We all laughed, and I was grateful for a bit of levity in an otherwise very dark and serious meeting in which it was decided I needed to begin chemotherapy as soon as possible to combat an aggressive form of breast cancer. It wasn’t until later that I realized that was the one and only conversation my doctor and I had about my fertility. As luck would have it, I had a period on the first day of chemo. Conventional wisdom suggested that given my age, my periods would resume when treatment ended. I was advised that it would not be a good idea to get pregnant during chemo. And that was the end of the discussion.

As I stood by my car talking to Becky the day of the writing class, I told her that my period had not returned in the subsequent years. She nodded. Her breast cancer was different than mine, so she was taking hormone treatments to suppress her fertility. She shared with me how she’d scrambled to preserve eggs with financial assistance from the Livestrong Foundation before she had begun her chemo treatment. It was my first time learning that that might have been possible for me, too, had I only known. It was another loss added to the deep wound that was my infertility. 

Studies have shown that age-specific resources can significantly improve a patients’ well-being. Even better are resources that are created by young women with breast cancer for other young women with breast cancer, a trend that has recently begun to grow. When patients are given these resources, they are able to recognize themselves. They feel less alone and are given hope that their post-diagnosis problems can be addressed. 

Becky shared with me that day the name of a fertility oncologist in our area at Stanford University. I went right home and made an appointment with her. Maybe post-cancer fertility was indeed something I would need to ultimately find a way to let go of (gracefully?) but meeting Becky and pooling our resources spurned me on to fight another day. I only wish I had received this valuable information from my doctor earlier, preferably before I started chemotherapy. Young women facing breast cancer need both a community of others as well as doctors that understand and address the uniqueness of their diagnosis with specialized and age-specific resources.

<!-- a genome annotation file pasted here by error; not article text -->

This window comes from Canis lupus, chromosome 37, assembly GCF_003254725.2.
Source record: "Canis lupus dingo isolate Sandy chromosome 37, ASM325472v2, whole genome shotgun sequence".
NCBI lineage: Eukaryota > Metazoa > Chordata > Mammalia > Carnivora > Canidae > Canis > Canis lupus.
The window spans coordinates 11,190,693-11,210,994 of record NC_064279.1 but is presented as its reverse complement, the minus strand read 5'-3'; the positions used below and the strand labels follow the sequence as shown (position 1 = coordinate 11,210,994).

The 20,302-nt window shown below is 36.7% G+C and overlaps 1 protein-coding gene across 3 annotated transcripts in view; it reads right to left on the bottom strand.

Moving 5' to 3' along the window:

A few resources designed specifically with younger breast cancer patients in mind are The Young Survival Coalition (youngsurvival.org), Rethink Breast Cancer (rethinkbreastcancer.com), and WILDFIRE Magazine (wildfirecommunity.org). 

 

April Johnson Stearns, Founder, Editor-in-Chief, WILDFIRE Magazine

A lifelong writer, April was diagnosed at 35 years old with Stage 3 breast cancer that she found while breastfeeding her daughter. Four years later, while struggling to “go back to normal” and find other young women in similar circumstances, April launched WILDFIRE Magazine as a way for younger women to tell and read breast cancer stories. She lives with her husband and young daughter on the coast of California. April loves to hike in the woods with her Border Collie, but writing remains her purest escape.

Website: Wildfirecommunity.org

Facebook: facebook.com/wildfirecommunity

Instagram: @wildfire_bc_magazine

Email: editor@wildfirecommunity.org